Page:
This report was on an unannounced inspection of HMP Winchester between 17 June to 05 July 2019, and was published in January 2020.
“Taking into account similar findings at other prisons, poor assessment scores and the deterioration in outcomes we saw at Winchester, notably on the local side of the prison, I gave serious consideration as to whether I should invoke the Urgent Notification process.” – Peter Clarke
General Points of Interest:
- HMP Winchester is in effect two prisons in one institution: a traditional category B local prison for adult and young adult men (housing 486 prisoners), and an adjacent but separate category C unit holding adult men (of which there were 122). Owing to the contrasting character and purpose of the distinct parts of the prison, each facility was considered separately against the healthy prison tests.
- Winchester was operating on a full complement of staff, and approx 70% of prison officers had less than 2 years’ experience in post.
- The number of incidents involving the use of force had increased significantly. There had been 260 incidents in the 6 months leading up to the inspection, compared with 162 in the same period before the previous inspection.
- There had been 7 self-inflicted deaths since the last inspection, of which 3 of them were in the previous 12 months.
- An average of 35 ACCT case management documents for prisoners at risk of suicide or self-harm were open at any one time, which was deemed as being high.
Healthy Prison Outcomes – Winchester Local:
|Rehabilitation & Release Planning||3||2|
Healthy Prison Outcomes – Winchester Cat C:
|Rehabilitation & Release Planning||3||2|
|Rating||Outcomes for Prisoners|
|2||Not Sufficiently Good|
Key Points of Interest: Health, Well-Being and Social Care:
Staff were viewed as being under pressure, particularly in primary care. Innovations to meet the demand included the establishment of paramedic-led urgent response teams and providing incentives to attract new recruitments. There was too great a reliance on bank workers and agency staff, which was putting a strain on core staff as they had to undertake increasing amounts of developmental work, such as audits and kit checks.
Access to training was reasonable and staff received regular management and clinical supervision, although supervision was less consistent for primary care staff. Clinical records reflected the support offered and clinical decisions made.
A recent infection prevention audit indicated some environmental issues had not been progressed due to a backlog of outstanding work.
Most prison staff had undertaken emergency first-aid training. An emergency response team consisting of paramedic staff and nurses meant responses to all medical emergencies were prompt. Resuscitation equipment was being reviewed during the inspection, although existing kit was appropriate, regularly checked and appropriately maintained.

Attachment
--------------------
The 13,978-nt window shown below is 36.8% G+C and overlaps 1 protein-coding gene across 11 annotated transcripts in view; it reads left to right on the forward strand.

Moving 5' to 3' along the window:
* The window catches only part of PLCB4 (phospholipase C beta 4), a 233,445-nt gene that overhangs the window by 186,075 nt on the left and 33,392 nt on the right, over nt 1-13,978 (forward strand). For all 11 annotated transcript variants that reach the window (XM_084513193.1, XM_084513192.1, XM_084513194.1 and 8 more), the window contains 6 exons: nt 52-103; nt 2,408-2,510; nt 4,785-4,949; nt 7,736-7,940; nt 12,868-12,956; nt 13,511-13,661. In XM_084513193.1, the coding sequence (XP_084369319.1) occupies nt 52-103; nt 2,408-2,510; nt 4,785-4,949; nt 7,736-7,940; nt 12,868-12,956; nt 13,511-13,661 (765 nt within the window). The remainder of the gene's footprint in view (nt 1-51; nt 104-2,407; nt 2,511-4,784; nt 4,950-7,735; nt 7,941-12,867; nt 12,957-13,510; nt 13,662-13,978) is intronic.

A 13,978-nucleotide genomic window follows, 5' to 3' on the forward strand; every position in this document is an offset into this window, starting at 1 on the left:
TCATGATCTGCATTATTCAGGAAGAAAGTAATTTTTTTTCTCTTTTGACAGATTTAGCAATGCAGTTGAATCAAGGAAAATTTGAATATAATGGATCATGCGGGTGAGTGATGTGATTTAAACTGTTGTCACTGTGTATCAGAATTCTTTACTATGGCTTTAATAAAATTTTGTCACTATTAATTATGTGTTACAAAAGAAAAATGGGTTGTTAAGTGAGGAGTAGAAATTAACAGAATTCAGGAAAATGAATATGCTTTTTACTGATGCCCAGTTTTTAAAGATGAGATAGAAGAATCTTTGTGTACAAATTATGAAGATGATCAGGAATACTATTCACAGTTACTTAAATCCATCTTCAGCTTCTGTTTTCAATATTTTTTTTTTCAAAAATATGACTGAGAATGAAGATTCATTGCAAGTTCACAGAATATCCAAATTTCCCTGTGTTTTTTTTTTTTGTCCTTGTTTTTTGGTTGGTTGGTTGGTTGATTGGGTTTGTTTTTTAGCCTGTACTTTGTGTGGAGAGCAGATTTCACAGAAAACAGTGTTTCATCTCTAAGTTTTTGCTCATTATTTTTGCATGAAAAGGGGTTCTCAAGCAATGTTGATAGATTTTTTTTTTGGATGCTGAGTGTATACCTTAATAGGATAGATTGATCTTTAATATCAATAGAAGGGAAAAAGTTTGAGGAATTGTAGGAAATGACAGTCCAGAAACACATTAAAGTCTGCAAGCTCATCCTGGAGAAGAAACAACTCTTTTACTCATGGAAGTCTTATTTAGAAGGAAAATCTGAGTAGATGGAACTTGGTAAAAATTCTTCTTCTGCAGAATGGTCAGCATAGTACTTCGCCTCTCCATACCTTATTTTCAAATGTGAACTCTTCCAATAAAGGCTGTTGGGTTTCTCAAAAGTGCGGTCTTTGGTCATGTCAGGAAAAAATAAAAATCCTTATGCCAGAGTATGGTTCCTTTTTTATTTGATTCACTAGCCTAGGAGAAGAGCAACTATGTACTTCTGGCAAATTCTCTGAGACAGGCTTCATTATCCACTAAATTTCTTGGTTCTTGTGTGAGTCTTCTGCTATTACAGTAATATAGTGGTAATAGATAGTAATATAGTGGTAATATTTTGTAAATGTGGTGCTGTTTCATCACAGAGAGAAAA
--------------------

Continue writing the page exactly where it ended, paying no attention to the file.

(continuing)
Information about health care services was provided at reception and during induction. A multi-agency health and well-being day held 4 months before the inspection had been well received, but there were no ongoing health promotion events. Health promotion material was not widely displayed, but patients were given a good range of information during consultations.
Smoking cessation services were provided in partnership with trained prison officers and were readily available.
New arrivals received a prompt initial health screening to identify any immediate health needs, and appropriate onward referrals were made. Staffing shortages meant fewer prisoners than usual had recently received a more comprehensive health assessment during their first 72 hours in prison, although the backlog was being addressed.
There was evidence of effective patient involvement. Wing health representatives attended regular health forums, which had triggered changes to practice.
The incident reporting system was effective and there was a systematic approach to sharing lessons learned.
GPs ran 11 weekly clinics from Monday to Saturday. The waiting time for a routine GP appointment was about 10 days, and the service was flexible enough to support prisoners with urgent needs. Out-of-hours’ support was available through NHS 111. Nursing cover was available 24 hours a day and 2 registered staff were on duty at night. Nurse-led triage clinics ran every day, and the team had nurse prescribers and an advanced practitioner.